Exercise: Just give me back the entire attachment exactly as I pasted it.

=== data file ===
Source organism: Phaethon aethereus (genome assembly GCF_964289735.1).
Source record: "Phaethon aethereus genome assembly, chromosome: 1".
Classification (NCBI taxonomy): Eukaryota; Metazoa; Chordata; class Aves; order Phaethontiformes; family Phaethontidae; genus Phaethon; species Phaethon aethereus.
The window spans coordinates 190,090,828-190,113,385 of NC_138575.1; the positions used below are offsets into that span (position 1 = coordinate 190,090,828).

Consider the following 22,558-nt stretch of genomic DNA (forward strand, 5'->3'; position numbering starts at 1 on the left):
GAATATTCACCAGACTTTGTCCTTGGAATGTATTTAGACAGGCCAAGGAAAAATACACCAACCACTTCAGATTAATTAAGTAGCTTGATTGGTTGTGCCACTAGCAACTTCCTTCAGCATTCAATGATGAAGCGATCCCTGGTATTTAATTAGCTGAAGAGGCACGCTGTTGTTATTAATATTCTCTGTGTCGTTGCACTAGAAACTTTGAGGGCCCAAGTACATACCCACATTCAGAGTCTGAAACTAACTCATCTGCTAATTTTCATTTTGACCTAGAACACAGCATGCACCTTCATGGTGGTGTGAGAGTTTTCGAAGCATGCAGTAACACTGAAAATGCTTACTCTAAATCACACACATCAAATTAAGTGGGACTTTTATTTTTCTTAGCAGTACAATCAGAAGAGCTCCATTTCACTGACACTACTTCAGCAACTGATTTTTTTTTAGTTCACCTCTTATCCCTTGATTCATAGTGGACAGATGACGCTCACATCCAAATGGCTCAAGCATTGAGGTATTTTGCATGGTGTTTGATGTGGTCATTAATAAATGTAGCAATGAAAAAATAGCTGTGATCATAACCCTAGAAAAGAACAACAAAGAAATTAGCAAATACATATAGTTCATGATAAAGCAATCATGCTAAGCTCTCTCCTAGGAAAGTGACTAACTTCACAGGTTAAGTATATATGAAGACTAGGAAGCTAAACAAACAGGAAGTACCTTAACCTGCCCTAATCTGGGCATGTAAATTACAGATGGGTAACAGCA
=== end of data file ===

Source organism: Phaethon aethereus (genome assembly GCF_964289735.1).
Source record: "Phaethon aethereus genome assembly, chromosome: 1".
Classification (NCBI taxonomy): Eukaryota; Metazoa; Chordata; class Aves; order Phaethontiformes; family Phaethontidae; genus Phaethon; species Phaethon aethereus.
The window spans coordinates 190,090,828-190,113,385 of NC_138575.1; the positions used below are offsets into that span (position 1 = coordinate 190,090,828).

Consider the following 22,558-nt stretch of genomic DNA (forward strand, 5'->3'; position numbering starts at 1 on the left):
GAATATTCACCAGACTTTGTCCTTGGAATGTATTTAGACAGGCCAAGGAAAAATACACCAACCACTTCAGATTAATTAAGTAGCTTGATTGGTTGTGCCACTAGCAACTTCCTTCAGCATTCAATGATGAAGCGATCCCTGGTATTTAATTAGCTGAAGAGGCACGCTGTTGTTATTAATATTCTCTGTGTCGTTGCACTAGAAACTTTGAGGGCCCAAGTACATACCCACATTCAGAGTCTGAAACTAACTCATCTGCTAATTTTCATTTTGACCTAGAACACAGCATGCACCTTCATGGTGGTGTGAGAGTTTTCGAAGCATGCAGTAACACTGAAAATGCTTACTCTAAATCACACACATCAAATTAAGTGGGACTTTTATTTTTCTTAGCAGTACAATCAGAAGAGCTCCATTTCACTGACACTACTTCAGCAACTGATTTTTTTTTAGTTCACCTCTTATCCCTTGATTCATAGTGGACAGATGACGCTCACATCCAAATGGCTCAAGCATTGAGGTATTTTGCATGGTGTTTGATGTGGTCATTAATAAATGTAGCAATGAAAAAATAGCTGTGATCATAACCCTAGAAAAGAACAACAAAGAAATTAGCAAATACATATAGTTCATGATAAAGCAATCATGCTAAGCTCTCTCCTAGGAAAGTGACTAACTTCACAGGTTAAGTATATATGAAGACTAGGAAGCTAAACAAACAGGAAGTACCTTAACCTGCCCTAATCTGGGCATGTAAATTACAGATGGGTAACAGCA